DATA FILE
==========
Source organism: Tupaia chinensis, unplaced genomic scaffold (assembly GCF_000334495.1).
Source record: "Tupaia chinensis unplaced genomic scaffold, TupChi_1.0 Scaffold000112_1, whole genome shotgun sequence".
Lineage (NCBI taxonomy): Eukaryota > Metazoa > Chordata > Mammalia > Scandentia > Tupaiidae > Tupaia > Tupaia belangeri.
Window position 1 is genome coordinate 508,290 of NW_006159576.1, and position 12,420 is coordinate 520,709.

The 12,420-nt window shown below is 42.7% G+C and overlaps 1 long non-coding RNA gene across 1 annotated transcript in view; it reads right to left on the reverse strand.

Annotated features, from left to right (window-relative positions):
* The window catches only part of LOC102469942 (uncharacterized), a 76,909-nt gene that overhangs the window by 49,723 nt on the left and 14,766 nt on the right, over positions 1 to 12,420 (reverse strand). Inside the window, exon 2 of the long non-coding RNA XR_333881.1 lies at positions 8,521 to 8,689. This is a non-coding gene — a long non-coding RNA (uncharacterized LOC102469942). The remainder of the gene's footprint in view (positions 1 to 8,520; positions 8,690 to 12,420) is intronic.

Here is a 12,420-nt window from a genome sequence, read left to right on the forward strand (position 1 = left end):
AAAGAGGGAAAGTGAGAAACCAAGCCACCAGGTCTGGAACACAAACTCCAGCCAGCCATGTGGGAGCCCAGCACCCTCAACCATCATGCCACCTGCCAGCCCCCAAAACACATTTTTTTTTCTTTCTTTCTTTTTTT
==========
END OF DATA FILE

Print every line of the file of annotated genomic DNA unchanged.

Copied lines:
Source organism: Tupaia chinensis, unplaced genomic scaffold (assembly GCF_000334495.1).
Source record: "Tupaia chinensis unplaced genomic scaffold, TupChi_1.0 Scaffold000112_1, whole genome shotgun sequence".
Lineage (NCBI taxonomy): Eukaryota > Metazoa > Chordata > Mammalia > Scandentia > Tupaiidae > Tupaia > Tupaia belangeri.
Window position 1 is genome coordinate 508,290 of NW_006159576.1, and position 12,420 is coordinate 520,709.

The 12,420-nt window shown below is 42.7% G+C and overlaps 1 long non-coding RNA gene across 1 annotated transcript in view; it reads right to left on the reverse strand.

Annotated features, from left to right (window-relative positions):
* The window catches only part of LOC102469942 (uncharacterized), a 76,909-nt gene that overhangs the window by 49,723 nt on the left and 14,766 nt on the right, over positions 1 to 12,420 (reverse strand). Inside the window, exon 2 of the long non-coding RNA XR_333881.1 lies at positions 8,521 to 8,689. This is a non-coding gene — a long non-coding RNA (uncharacterized LOC102469942). The remainder of the gene's footprint in view (positions 1 to 8,520; positions 8,690 to 12,420) is intronic.

Here is a 12,420-nt window from a genome sequence, read left to right on the forward strand (position 1 = left end):
AAAGAGGGAAAGTGAGAAACCAAGCCACCAGGTCTGGAACACAAACTCCAGCCAGCCATGTGGGAGCCCAGCACCCTCAACCATCATGCCACCTGCCAGCCCCCAAAACACATTTTTTTTTCTTTCTTTCTTTTTTT